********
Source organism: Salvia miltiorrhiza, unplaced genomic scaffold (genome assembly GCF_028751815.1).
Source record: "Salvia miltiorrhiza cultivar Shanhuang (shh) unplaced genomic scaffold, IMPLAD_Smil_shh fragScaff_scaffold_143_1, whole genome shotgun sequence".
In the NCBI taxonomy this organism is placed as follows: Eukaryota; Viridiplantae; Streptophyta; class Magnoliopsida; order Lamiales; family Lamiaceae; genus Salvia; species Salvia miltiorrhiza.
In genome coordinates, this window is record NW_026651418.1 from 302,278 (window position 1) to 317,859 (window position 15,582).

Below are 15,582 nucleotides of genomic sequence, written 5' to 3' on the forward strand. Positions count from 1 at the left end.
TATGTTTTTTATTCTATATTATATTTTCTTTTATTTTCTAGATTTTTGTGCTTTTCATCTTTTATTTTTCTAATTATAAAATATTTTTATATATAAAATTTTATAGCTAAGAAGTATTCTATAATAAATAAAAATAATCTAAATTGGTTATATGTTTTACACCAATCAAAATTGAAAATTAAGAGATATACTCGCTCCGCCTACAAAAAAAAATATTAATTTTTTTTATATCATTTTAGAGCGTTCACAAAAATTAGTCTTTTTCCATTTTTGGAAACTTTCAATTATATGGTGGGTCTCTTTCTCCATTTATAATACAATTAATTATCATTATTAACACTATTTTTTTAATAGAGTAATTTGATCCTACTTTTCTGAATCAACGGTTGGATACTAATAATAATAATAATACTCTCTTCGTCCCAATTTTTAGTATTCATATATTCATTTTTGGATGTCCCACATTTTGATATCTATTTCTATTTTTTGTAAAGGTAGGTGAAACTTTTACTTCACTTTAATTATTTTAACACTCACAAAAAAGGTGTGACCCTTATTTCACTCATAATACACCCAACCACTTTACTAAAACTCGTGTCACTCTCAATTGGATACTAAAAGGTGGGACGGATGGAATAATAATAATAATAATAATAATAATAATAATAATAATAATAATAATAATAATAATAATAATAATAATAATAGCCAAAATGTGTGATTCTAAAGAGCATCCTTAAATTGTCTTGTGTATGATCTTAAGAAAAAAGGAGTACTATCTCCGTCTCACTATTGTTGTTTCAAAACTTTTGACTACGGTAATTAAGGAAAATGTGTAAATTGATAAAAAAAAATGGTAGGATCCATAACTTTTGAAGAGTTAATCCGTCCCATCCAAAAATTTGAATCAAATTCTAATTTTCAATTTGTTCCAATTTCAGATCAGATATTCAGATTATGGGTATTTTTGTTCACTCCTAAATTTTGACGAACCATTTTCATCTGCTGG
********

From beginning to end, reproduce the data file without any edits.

Source organism: Salvia miltiorrhiza, unplaced genomic scaffold (genome assembly GCF_028751815.1).
Source record: "Salvia miltiorrhiza cultivar Shanhuang (shh) unplaced genomic scaffold, IMPLAD_Smil_shh fragScaff_scaffold_143_1, whole genome shotgun sequence".
In the NCBI taxonomy this organism is placed as follows: Eukaryota; Viridiplantae; Streptophyta; class Magnoliopsida; order Lamiales; family Lamiaceae; genus Salvia; species Salvia miltiorrhiza.
In genome coordinates, this window is record NW_026651418.1 from 302,278 (window position 1) to 317,859 (window position 15,582).

Below are 15,582 nucleotides of genomic sequence, written 5' to 3' on the forward strand. Positions count from 1 at the left end.
TATGTTTTTTATTCTATATTATATTTTCTTTTATTTTCTAGATTTTTGTGCTTTTCATCTTTTATTTTTCTAATTATAAAATATTTTTATATATAAAATTTTATAGCTAAGAAGTATTCTATAATAAATAAAAATAATCTAAATTGGTTATATGTTTTACACCAATCAAAATTGAAAATTAAGAGATATACTCGCTCCGCCTACAAAAAAAAATATTAATTTTTTTTATATCATTTTAGAGCGTTCACAAAAATTAGTCTTTTTCCATTTTTGGAAACTTTCAATTATATGGTGGGTCTCTTTCTCCATTTATAATACAATTAATTATCATTATTAACACTATTTTTTTAATAGAGTAATTTGATCCTACTTTTCTGAATCAACGGTTGGATACTAATAATAATAATAATACTCTCTTCGTCCCAATTTTTAGTATTCATATATTCATTTTTGGATGTCCCACATTTTGATATCTATTTCTATTTTTTGTAAAGGTAGGTGAAACTTTTACTTCACTTTAATTATTTTAACACTCACAAAAAAGGTGTGACCCTTATTTCACTCATAATACACCCAACCACTTTACTAAAACTCGTGTCACTCTCAATTGGATACTAAAAGGTGGGACGGATGGAATAATAATAATAATAATAATAATAATAATAATAATAATAATAATAATAATAATAATAATAATAATAATAATAGCCAAAATGTGTGATTCTAAAGAGCATCCTTAAATTGTCTTGTGTATGATCTTAAGAAAAAAGGAGTACTATCTCCGTCTCACTATTGTTGTTTCAAAACTTTTGACTACGGTAATTAAGGAAAATGTGTAAATTGATAAAAAAAAATGGTAGGATCCATAACTTTTGAAGAGTTAATCCGTCCCATCCAAAAATTTGAATCAAATTCTAATTTTCAATTTGTTCCAATTTCAGATCAGATATTCAGATTATGGGTATTTTTGTTCACTCCTAAATTTTGACGAACCATTTTCATCTGCTGG